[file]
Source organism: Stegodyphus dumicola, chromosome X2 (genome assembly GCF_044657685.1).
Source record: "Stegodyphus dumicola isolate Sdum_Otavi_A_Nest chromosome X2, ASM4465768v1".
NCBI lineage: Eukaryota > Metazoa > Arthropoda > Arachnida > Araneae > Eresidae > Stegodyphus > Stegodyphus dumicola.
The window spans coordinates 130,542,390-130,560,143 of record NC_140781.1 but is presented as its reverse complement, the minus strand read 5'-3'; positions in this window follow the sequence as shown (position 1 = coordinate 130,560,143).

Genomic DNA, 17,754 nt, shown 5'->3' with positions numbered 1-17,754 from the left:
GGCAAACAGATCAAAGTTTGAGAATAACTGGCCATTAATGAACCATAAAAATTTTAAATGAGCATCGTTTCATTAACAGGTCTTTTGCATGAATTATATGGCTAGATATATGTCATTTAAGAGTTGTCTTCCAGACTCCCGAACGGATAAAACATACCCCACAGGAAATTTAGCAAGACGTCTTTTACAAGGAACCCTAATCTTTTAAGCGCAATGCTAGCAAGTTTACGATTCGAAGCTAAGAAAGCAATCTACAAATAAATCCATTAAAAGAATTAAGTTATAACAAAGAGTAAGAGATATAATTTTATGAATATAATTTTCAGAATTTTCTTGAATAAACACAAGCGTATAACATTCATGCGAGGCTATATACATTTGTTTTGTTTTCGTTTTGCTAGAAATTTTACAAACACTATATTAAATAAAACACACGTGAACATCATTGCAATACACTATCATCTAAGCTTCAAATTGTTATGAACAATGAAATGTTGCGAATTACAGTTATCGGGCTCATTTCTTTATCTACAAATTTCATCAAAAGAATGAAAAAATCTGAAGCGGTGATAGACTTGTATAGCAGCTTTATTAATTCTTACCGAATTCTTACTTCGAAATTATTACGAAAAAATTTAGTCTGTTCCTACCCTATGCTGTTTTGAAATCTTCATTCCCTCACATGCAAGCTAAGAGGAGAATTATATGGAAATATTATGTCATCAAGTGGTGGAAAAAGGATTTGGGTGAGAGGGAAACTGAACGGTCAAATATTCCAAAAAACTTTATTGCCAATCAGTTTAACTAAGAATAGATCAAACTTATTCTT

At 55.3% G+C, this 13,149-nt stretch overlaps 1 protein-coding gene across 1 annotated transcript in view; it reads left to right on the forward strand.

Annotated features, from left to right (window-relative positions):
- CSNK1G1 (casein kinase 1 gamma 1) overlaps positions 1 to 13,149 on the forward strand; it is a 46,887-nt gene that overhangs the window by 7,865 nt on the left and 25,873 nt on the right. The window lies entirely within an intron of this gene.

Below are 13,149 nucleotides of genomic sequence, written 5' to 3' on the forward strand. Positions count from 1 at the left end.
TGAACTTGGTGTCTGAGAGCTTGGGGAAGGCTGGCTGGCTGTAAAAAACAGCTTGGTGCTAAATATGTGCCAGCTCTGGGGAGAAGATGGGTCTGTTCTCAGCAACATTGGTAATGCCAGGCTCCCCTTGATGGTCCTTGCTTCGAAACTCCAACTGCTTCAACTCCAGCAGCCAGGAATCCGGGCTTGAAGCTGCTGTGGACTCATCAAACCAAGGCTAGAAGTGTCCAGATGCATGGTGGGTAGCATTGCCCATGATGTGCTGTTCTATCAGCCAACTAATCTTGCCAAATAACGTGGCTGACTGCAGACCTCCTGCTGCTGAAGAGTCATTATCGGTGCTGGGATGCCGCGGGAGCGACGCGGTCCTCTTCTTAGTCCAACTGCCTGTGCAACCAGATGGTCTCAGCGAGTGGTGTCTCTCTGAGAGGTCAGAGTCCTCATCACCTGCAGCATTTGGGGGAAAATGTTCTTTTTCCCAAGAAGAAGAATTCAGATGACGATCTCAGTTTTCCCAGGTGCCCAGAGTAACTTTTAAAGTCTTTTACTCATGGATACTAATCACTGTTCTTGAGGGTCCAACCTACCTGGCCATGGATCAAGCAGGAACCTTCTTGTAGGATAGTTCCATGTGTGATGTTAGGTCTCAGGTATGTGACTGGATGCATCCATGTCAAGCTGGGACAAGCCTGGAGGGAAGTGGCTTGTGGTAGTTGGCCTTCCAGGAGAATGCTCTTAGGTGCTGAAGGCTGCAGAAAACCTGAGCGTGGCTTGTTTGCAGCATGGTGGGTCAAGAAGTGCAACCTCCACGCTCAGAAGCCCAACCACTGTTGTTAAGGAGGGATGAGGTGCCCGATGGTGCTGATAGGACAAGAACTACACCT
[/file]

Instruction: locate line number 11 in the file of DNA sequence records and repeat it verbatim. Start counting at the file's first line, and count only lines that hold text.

TGAACTTGGTGTCTGAGAGCTTGGGGAAGGCTGGCTGGCTGTAAAAAACAGCTTGGTGCTAAATATGTGCCAGCTCTGGGGAGAAGATGGGTCTGTTCTCAGCAACATTGGTAATGCCAGGCTCCCCTTGATGGTCCTTGCTTCGAAACTCCAACTGCTTCAACTCCAGCAGCCAGGAATCCGGGCTTGAAGCTGCTGTGGACTCATCAAACCAAGGCTAGAAGTGTCCAGATGCATGGTGGGTAGCATTGCCCATGATGTGCTGTTCTATCAGCCAACTAATCTTGCCAAATAACGTGGCTGACTGCAGACCTCCTGCTGCTGAAGAGTCATTATCGGTGCTGGGATGCCGCGGGAGCGACGCGGTCCTCTTCTTAGTCCAACTGCCTGTGCAACCAGATGGTCTCAGCGAGTGGTGTCTCTCTGAGAGGTCAGAGTCCTCATCACCTGCAGCATTTGGGGGAAAATGTTCTTTTTCCCAAGAAGAAGAATTCAGATGACGATCTCAGTTTTCCCAGGTGCCCAGAGTAACTTTTAAAGTCTTTTACTCATGGATACTAATCACTGTTCTTGAGGGTCCAACCTACCTGGCCATGGATCAAGCAGGAACCTTCTTGTAGGATAGTTCCATGTGTGATGTTAGGTCTCAGGTATGTGACTGGATGCATCCATGTCAAGCTGGGACAAGCCTGGAGGGAAGTGGCTTGTGGTAGTTGGCCTTCCAGGAGAATGCTCTTAGGTGCTGAAGGCTGCAGAAAACCTGAGCGTGGCTTGTTTGCAGCATGGTGGGTCAAGAAGTGCAACCTCCACGCTCAGAAGCCCAACCACTGTTGTTAAGGAGGGATGAGGTGCCCGATGGTGCTGATAGGACAAGAACTACACCT